County receives state audit award

(Center)State Auditor Tim Keller presents Franklin McCasland, right and Richard Primrose and Mike Cherry the Audit Accountability Award

(Center)State Auditor Tim Keller presents Franklin McCasland, right and Richard Primrose and Mike Cherry, left the Audit Accountability

Thomas Garcia
QCS Senior  Writer

Quay County government received the Audit Accountability Award for the second time during the New Mexico Association of Counties Conference held on Jan. 20-21 at Santa Fe.

Recognition for this award belongs to County Manager Richard Primrose and Finance Director Cheryl Simpson, said Franklin McCasland, county commission chair.

During Monday’s commission meeting, McCasland applauded the dedication and leadership of Primrose, Simpson and the county team of elected officials and department heads who worked throughout the year together to achieve the award. State Auditor Tim Keller presented the award that was accepted by McCasland and District 2 Commissioner Mike Cherry on behalf of the county during the awards ceremony.

McCasland said this award exemplifies the outstanding financial accountability and transparency that Quay County government displays to the public.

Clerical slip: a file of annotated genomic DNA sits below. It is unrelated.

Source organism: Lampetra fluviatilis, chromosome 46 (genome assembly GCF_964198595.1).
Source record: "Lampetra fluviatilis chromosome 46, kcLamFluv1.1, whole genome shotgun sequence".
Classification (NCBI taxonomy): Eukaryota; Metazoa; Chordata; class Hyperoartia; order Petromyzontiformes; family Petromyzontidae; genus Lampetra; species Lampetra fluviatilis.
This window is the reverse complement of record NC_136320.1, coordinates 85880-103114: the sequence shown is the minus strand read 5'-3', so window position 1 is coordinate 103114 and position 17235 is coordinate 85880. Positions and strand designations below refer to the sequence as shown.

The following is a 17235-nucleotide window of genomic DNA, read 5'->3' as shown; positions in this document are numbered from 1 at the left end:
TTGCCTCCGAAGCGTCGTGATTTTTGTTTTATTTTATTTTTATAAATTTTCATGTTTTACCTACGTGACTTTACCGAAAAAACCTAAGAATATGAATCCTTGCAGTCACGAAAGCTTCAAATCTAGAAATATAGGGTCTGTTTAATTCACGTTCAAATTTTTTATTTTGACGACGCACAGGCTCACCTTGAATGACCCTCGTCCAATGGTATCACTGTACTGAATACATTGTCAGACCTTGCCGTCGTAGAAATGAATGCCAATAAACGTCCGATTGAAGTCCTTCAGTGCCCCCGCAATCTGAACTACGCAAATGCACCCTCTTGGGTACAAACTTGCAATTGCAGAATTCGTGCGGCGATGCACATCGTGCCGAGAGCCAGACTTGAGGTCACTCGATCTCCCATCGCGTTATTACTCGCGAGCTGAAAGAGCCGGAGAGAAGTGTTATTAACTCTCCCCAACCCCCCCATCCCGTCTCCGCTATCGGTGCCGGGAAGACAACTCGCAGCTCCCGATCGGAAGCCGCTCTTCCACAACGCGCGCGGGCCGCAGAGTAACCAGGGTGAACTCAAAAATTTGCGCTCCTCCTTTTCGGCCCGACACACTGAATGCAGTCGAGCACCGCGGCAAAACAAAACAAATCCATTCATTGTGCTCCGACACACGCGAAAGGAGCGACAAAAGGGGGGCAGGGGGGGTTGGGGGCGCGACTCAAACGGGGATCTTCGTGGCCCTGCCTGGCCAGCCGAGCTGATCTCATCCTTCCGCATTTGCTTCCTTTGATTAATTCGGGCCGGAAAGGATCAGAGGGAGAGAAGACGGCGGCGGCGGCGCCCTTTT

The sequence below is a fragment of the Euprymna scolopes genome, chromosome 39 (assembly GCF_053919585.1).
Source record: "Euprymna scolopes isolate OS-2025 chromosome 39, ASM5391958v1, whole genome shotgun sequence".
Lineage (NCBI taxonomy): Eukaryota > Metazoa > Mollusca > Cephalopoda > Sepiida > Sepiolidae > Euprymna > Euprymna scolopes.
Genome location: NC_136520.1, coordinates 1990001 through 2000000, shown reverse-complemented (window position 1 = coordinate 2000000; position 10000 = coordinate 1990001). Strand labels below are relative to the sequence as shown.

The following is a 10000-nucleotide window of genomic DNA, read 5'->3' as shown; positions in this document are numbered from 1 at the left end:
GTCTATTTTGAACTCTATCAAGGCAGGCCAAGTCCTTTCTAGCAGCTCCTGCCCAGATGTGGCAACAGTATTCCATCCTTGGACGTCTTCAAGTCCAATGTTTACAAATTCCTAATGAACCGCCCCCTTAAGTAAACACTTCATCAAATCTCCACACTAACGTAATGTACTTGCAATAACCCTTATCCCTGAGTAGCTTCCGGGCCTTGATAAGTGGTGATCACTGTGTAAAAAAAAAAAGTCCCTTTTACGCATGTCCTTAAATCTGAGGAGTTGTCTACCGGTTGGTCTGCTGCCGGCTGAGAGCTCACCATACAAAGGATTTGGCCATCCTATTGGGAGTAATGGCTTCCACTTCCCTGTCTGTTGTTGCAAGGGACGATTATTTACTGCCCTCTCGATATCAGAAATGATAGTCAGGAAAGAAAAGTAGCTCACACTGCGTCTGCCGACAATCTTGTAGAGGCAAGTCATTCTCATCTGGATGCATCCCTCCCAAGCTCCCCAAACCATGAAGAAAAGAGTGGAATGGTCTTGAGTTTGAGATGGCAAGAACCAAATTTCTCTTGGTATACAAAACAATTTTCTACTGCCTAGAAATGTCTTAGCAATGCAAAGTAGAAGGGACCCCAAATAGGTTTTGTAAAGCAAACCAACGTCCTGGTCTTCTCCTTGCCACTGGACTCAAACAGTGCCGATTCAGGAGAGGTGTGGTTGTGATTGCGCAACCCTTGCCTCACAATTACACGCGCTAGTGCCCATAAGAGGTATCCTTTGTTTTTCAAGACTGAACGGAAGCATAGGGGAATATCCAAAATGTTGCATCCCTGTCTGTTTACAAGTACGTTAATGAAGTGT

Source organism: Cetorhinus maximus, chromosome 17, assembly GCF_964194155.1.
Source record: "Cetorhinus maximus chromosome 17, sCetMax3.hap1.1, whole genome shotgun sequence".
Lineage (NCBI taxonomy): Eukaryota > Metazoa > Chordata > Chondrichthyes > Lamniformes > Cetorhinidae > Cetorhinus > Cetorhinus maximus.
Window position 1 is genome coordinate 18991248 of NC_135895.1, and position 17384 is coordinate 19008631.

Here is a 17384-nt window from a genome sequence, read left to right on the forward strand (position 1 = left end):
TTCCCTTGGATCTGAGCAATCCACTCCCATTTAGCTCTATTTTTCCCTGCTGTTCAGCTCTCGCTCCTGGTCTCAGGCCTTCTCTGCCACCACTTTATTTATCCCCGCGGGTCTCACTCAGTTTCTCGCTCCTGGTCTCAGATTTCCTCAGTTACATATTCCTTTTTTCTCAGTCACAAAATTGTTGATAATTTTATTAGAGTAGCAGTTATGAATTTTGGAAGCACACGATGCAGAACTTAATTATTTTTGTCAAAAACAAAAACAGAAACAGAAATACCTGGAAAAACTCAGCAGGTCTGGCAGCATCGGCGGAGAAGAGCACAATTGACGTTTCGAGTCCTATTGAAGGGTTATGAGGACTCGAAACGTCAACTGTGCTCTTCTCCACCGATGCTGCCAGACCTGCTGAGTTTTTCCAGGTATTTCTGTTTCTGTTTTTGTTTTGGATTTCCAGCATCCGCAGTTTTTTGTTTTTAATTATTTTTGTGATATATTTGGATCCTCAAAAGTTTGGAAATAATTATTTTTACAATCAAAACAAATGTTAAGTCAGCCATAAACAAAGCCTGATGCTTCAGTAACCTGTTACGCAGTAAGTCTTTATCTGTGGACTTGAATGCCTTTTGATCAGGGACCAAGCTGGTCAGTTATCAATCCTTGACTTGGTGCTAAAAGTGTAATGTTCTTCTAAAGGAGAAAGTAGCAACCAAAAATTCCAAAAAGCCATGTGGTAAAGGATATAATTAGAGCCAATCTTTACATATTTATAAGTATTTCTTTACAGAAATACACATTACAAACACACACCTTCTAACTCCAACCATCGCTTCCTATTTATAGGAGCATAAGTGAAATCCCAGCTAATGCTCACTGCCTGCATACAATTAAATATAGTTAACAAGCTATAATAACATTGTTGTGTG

McCasland also recognized Chief Deputy Assessor Janie Hoffman and Chief Deputy Clerk Ellen White for their recent completion and achievements through the  New Mexico State University’s New Mexico Edge County College Program.

Hoffman received her second designation as a Certified Public Official, and has already obtained her Certified Assessor certification. White also graduated with the completion of both the Certified Public Official designation and Certified County Clerk.

White was also serves on the Accreditation Team for the NMSU NM Edge County College Program. She was an instructor at this year’s program held Jan. 18-20 in Santa Fe. White developed the curriculum and instructed the CL 100 class for Roles and Responsibilities of County Clerks.

White said the class outlined the duties and responsibilities of a County Clerk. She said this included recording and filing various types of licenses, statutory obligations to the Board of County Commissioners and Probate Court and election duties.

“The class was well received and those enrolled in the class appreciated that it was being taught by a former county clerk,” White said.

White said she was able to relate to the 14 people enrolled in the class, having worked as a county clerk and dealt with day-to-day struggles a clerk may encounter.

The course White taught is one of 28 classes required to become a certified county clerk. White said county clerks are not required to earn their certification but it highly recommended that they do so.

One of the students who completed White’s class and earned her county clerk certification is current Quay County Clerk Veronica Marez, who said she is excited to earn her certification and intends to complete her work toward obtaining designation as a Certified Public Official.

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